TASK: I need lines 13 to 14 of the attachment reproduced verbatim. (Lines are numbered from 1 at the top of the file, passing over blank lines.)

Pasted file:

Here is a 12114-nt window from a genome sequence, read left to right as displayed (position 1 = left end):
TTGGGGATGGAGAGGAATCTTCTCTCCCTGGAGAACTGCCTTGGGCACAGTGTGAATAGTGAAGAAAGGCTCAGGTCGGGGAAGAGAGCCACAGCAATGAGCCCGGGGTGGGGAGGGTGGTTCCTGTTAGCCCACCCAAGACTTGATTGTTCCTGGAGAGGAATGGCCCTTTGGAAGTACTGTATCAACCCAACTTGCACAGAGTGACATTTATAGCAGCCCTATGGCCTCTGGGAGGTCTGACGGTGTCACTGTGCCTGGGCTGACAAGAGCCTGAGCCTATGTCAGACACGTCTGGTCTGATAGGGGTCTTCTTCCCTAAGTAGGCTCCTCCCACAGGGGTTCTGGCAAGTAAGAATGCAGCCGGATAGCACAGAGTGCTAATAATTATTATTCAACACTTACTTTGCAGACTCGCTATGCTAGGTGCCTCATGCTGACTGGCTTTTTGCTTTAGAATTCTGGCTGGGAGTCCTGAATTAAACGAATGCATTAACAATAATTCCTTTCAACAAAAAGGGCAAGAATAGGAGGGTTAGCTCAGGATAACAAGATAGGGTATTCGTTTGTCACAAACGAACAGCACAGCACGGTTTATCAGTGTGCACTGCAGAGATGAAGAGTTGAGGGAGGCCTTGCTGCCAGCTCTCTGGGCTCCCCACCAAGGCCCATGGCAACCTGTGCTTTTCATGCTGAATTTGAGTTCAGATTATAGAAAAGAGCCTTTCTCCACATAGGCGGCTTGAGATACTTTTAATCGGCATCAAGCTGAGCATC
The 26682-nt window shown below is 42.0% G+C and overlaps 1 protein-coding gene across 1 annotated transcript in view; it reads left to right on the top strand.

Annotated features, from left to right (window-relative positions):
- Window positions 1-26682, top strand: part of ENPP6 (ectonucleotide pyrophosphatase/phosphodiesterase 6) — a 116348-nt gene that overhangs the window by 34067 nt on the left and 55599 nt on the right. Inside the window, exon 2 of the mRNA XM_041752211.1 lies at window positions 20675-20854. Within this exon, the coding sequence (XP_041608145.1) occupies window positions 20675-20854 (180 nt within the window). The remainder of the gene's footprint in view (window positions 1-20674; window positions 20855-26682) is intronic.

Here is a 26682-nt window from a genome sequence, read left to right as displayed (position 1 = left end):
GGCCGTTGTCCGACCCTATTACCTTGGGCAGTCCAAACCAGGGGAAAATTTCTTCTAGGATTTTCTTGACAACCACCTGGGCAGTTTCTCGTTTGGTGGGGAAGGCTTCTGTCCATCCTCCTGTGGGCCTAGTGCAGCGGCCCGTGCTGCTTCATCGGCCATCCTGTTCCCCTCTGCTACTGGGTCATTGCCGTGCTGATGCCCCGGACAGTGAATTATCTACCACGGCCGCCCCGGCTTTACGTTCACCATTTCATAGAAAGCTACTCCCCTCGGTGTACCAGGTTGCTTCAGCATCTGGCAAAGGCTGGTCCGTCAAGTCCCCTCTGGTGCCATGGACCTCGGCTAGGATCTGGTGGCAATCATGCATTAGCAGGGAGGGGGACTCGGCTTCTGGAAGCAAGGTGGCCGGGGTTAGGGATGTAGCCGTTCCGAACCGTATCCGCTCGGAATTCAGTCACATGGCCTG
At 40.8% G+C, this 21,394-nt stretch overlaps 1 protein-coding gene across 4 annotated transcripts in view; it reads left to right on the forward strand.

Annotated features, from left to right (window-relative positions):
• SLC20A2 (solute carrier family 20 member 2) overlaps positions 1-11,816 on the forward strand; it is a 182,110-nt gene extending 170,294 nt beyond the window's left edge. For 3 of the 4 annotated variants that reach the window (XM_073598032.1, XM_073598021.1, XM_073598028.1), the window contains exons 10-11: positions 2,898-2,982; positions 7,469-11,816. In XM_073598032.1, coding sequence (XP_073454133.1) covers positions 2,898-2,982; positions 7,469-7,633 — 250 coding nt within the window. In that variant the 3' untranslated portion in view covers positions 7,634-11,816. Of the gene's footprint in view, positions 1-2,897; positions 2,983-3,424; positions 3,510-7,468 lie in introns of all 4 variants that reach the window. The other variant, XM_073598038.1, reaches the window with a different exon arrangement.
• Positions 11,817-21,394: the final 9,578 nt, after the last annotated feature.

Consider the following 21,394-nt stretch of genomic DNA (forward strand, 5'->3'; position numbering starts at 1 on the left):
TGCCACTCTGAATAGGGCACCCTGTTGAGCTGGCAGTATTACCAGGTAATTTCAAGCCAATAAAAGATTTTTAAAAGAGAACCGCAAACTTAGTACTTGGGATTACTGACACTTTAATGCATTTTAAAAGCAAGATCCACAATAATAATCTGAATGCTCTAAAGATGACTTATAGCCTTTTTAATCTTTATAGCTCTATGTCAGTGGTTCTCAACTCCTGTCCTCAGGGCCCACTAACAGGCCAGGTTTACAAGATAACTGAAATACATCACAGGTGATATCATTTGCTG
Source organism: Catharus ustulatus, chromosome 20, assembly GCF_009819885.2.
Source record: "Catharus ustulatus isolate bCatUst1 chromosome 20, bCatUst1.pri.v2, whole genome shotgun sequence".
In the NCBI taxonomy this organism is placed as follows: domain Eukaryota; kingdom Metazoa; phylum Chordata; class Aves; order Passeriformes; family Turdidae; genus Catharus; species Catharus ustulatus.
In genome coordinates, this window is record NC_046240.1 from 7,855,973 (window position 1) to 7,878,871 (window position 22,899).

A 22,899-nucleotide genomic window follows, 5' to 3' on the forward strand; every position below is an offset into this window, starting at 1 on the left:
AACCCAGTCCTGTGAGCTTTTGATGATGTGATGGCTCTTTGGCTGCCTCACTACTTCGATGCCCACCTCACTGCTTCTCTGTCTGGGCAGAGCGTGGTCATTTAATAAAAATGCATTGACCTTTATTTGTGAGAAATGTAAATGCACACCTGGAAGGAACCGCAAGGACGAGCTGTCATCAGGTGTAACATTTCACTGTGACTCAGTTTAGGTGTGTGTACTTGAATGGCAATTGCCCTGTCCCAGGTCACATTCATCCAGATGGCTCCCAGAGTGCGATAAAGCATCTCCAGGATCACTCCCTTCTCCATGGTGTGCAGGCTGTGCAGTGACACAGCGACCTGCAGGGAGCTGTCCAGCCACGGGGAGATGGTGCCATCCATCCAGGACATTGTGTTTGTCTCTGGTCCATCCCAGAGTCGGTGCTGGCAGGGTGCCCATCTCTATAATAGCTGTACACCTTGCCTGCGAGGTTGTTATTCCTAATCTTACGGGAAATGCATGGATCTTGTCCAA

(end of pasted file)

TGCCACTCTGAATAGGGCACCCTGTTGAGCTGGCAGTATTACCAGGTAATTTCAAGCCAATAAAAGATTTTTAAAAGAGAACCGCAAACTTAGTACTTGGGATTACTGACACTTTAATGCATTTTAAAAGCAAGATCCACAATAATAATCTGAATGCTCTAAAGATGACTTATAGCCTTTTTAATCTTTATAGCTCTATGTCAGTGGTTCTCAACTCCTGTCCTCAGGGCCCACTAACAGGCCAGGTTTACAAGATAACTGAAATACATCACAGGTGATATCATTTGCTG
Source organism: Catharus ustulatus, chromosome 20, assembly GCF_009819885.2.